See Ya Later, Alligator

The hardest part of moving 1,000 miles away from home is leaving my mom and dad. Although I know that my mom is being well cared for, it upsets me that I’m not there. I am no longer one of the people taking care of her. The guilt is unreal. Not only that, but I struggle with the fact the I can’t just pick up the phone to call her any time I want to say hi or see how she’s doing. I communicate with my dad almost every single day to see how things are going, but it’s not the same as being able to talk to my mom myself. My mom doesn’t know how to use the phone or have a conversation anymore. When I lived at home, it wasn’t that big of a deal because I would go visit her once or twice a week. I was able to sit with her and just hold her hand any time I wanted. But now, I will go months at a time without being able to see my mom and hold her hand.

In the weeks leading up to the move, my big concern was how I was going to say goodbye to my mom. I felt like the worst person in the world for leaving her and my dad at this point in my mom’s illness. I mean seriously, I was moving away at a point when most people would have been moving closer to home to help take care of their parents. How could I just up and move 1,000 miles away? How was I going to leave knowing that it would be months before I saw my mom again? How was I going to say goodbye to my mom without knowing what would happen during the time I was away? Any Alzheimer’s caregiver can tell you that a few months is like a few eternities in Alzheimer’s world. In reality, my mom could go downhill over night and die before I even had a chance to book a flight home. That might seem like an exaggeration to those who are not familiar with the disease, but trust me, it’s not. It’s real. Literally anything could happen.

After my husband met a few of the contingencies of his job offer, we decided that it was time to share the news with everyone. People began sending their congratulations and well wishes almost immediately. Everyone was very supportive and excited for us. Everyone except for me. I felt like I was dying inside. I felt like my insides were disintegrating and my heart was ripping into a million pieces. I was walking around with this enormous weight on my shoulders, wondering how I could possibly move to Florida at such a time in my mom’s life. It felt so wrong. It felt like I was abandoning my mom and dad. It felt like betrayal.

People kept telling us how happy they were for us and that we deserved it. I definitely agreed that my husband deserved it. This was his dream job and he had worked so unbelievably hard to get to this point. But, did I really deserve it? I was moving to Florida because my husband was offered a job. What exactly did I do to deserve anything? I didn’t go to flight school. I didn’t work really hard. I didn’t get offered a job. What the hell did I do to deserve moving to beautiful, sunny Florida? I didn’t devote every waking minute of my life taking care of my mom. I wasn’t by her side every minute of every day suffering right there along with her. I was able to go home to my own house to get away from it all. I was able to choose when I wanted to take care of her and for how long. I had an escape. And now, I was escaping all the way to Florida! How exactly did I deserve any of it? How did I deserve to get away from Alzheimer’s, but my mom and dad didn’t? Why did I deserve to be rewarded with this great escape? Truthfully, I don’t think I did.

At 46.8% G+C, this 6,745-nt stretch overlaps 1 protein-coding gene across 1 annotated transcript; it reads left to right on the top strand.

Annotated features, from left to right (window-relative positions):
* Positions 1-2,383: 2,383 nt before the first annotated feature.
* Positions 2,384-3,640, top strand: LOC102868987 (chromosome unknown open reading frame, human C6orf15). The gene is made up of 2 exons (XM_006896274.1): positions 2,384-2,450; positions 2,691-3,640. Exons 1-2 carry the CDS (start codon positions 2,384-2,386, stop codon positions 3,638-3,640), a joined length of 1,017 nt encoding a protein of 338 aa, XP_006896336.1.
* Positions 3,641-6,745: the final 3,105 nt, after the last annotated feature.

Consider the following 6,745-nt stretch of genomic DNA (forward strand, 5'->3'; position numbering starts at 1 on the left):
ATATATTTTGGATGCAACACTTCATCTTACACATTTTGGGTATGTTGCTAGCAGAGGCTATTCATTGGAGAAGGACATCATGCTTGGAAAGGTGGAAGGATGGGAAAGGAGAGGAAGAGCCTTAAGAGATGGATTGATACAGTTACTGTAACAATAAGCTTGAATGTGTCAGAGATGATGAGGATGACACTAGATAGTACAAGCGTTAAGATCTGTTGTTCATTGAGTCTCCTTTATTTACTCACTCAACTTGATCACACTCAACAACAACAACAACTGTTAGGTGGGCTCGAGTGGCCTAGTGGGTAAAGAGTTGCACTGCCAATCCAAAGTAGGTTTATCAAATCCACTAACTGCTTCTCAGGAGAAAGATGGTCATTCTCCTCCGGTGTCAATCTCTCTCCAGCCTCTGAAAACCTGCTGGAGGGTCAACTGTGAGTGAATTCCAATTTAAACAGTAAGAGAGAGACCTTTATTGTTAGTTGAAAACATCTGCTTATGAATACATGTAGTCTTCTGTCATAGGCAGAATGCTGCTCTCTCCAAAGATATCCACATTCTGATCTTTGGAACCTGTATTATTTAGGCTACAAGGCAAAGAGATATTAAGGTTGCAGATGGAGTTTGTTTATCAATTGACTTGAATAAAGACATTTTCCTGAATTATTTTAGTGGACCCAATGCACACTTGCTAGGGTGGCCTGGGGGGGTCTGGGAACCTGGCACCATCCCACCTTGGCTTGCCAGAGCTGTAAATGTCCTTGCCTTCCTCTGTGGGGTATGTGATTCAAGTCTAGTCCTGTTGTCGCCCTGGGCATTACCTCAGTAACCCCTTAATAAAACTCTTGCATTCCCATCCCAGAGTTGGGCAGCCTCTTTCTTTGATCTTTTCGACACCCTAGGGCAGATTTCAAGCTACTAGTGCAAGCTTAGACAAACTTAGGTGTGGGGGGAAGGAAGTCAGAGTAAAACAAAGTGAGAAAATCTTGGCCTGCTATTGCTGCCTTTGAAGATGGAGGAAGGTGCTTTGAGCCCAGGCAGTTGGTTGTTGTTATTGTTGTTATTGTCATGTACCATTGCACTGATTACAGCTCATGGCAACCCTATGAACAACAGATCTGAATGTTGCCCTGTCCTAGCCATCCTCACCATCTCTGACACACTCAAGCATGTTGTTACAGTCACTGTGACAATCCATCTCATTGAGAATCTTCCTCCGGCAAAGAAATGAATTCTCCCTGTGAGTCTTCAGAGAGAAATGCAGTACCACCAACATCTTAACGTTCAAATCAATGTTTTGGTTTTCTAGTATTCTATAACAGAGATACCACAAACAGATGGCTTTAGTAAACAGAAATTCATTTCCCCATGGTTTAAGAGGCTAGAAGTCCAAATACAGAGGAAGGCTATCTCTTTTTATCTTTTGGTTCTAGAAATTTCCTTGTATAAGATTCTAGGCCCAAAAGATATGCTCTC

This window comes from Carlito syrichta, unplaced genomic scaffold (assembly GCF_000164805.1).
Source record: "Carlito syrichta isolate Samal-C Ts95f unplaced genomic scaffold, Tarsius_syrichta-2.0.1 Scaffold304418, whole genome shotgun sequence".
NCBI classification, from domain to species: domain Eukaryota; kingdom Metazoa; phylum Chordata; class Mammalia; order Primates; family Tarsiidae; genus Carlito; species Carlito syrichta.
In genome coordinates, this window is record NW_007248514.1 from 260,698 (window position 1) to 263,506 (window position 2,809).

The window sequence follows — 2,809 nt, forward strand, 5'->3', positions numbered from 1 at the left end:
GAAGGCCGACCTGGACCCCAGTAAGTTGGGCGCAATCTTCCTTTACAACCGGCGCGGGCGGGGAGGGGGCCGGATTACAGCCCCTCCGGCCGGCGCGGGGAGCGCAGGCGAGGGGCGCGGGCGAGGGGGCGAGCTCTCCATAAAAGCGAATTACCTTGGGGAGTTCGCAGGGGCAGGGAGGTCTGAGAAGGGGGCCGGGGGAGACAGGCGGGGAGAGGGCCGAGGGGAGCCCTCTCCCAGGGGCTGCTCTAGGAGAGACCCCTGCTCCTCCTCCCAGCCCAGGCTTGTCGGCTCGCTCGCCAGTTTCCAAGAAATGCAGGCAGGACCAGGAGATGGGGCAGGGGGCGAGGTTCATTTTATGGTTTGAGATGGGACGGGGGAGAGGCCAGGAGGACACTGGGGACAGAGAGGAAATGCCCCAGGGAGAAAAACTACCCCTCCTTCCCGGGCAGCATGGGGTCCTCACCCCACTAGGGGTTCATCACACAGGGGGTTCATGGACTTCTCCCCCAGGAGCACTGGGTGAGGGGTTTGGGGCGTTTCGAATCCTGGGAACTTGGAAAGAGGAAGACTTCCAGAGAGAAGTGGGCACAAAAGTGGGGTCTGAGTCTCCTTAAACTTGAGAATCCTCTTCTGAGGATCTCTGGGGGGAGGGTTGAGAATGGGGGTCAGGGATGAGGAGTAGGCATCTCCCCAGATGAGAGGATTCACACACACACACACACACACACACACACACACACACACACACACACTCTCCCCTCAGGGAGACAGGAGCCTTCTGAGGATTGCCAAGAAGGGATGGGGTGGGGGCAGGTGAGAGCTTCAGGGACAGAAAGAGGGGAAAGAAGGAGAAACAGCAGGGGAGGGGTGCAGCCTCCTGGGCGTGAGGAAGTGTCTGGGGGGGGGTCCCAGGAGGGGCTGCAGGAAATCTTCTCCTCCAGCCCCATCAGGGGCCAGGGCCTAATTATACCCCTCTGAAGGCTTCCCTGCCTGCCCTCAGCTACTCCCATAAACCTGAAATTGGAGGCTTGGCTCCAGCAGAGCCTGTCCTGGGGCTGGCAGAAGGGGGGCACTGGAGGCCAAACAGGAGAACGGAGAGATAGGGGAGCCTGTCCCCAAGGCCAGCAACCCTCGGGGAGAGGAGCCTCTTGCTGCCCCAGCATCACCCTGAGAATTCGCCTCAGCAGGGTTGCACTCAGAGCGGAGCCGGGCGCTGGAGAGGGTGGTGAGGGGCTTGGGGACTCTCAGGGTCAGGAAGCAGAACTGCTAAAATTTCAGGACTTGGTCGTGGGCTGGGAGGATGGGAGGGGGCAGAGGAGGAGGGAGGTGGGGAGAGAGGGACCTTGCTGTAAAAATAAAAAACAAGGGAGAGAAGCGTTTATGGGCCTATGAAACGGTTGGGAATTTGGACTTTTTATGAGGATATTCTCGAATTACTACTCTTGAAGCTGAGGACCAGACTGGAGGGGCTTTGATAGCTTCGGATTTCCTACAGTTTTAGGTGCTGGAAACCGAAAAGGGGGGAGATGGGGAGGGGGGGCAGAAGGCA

I almost feel like I am suffering from survivor’s guilt. I got out, but they didn’t. I feel guilty that my mom is suffering from Alzheimer’s and I’m not. I feel guilty that my dad is her full-time caregiver and I’m not. He’s had to give up any picture of what he thought his life might be like. He’s had to quit everything and devote all of his minutes and all of his days to taking care of my mom. He’s had to become a prisoner of his own house. All of these things he’s had to do and I feel guilty because I haven’t. I am free to go and do and be and live. I am able-bodied and able-minded to live my life. There is still hope for me and the picture of what I want my life to be like. For me, yes, but not for them. Why? It’s not fair. I don’t deserve this. If anyone deserves to escape the clutches of Alzheimer’s and live freely, it’s my mom and dad. If anyone deserves to have a fresh start in Florida, it’s them. Not me. Why should I be able to survive Alzheimer’s, but they can’t? What gives me the right to just pick up and get away from it all? Why should I have the option of getting away, when they don’t?

To be completely honest, I was a little bit excited about moving to Florida and I am a little bit excited about living here now. BUT, I feel immense guilt in admitting that. I feel like I’m admitting that I was excited to get away from my parents. Like I just couldn’t wait to hit the road and get the hell away from them and everything. I know that’s not true, but that’s how it feels. I feel bad every time I start enjoying myself and our new life in Florida. Every time I smile or laugh. Every time I start to feel happy. I feel like it’s wrong to smile or laugh when my mom and dad are so miserable. I feel like it’s wrong to be happy being away from them. I feel like I don’t deserve it. All of this guilt consumes me at times and I have to just do my best to put it out of my mind.

I hope that with time this guilt will subside, even if ever so slightly. I want to be able to be happy and enjoy my life. I want to be able to embrace this fresh start and take it for everything it’s worth. I really don’t want to waste this opportunity for me to create a beautiful picture for my life. I know that’s what my mom would want and I don’t want to let her down. After all, I know that moving away isn’t really goodbye. It’s more like, “See ya later, alligator.”


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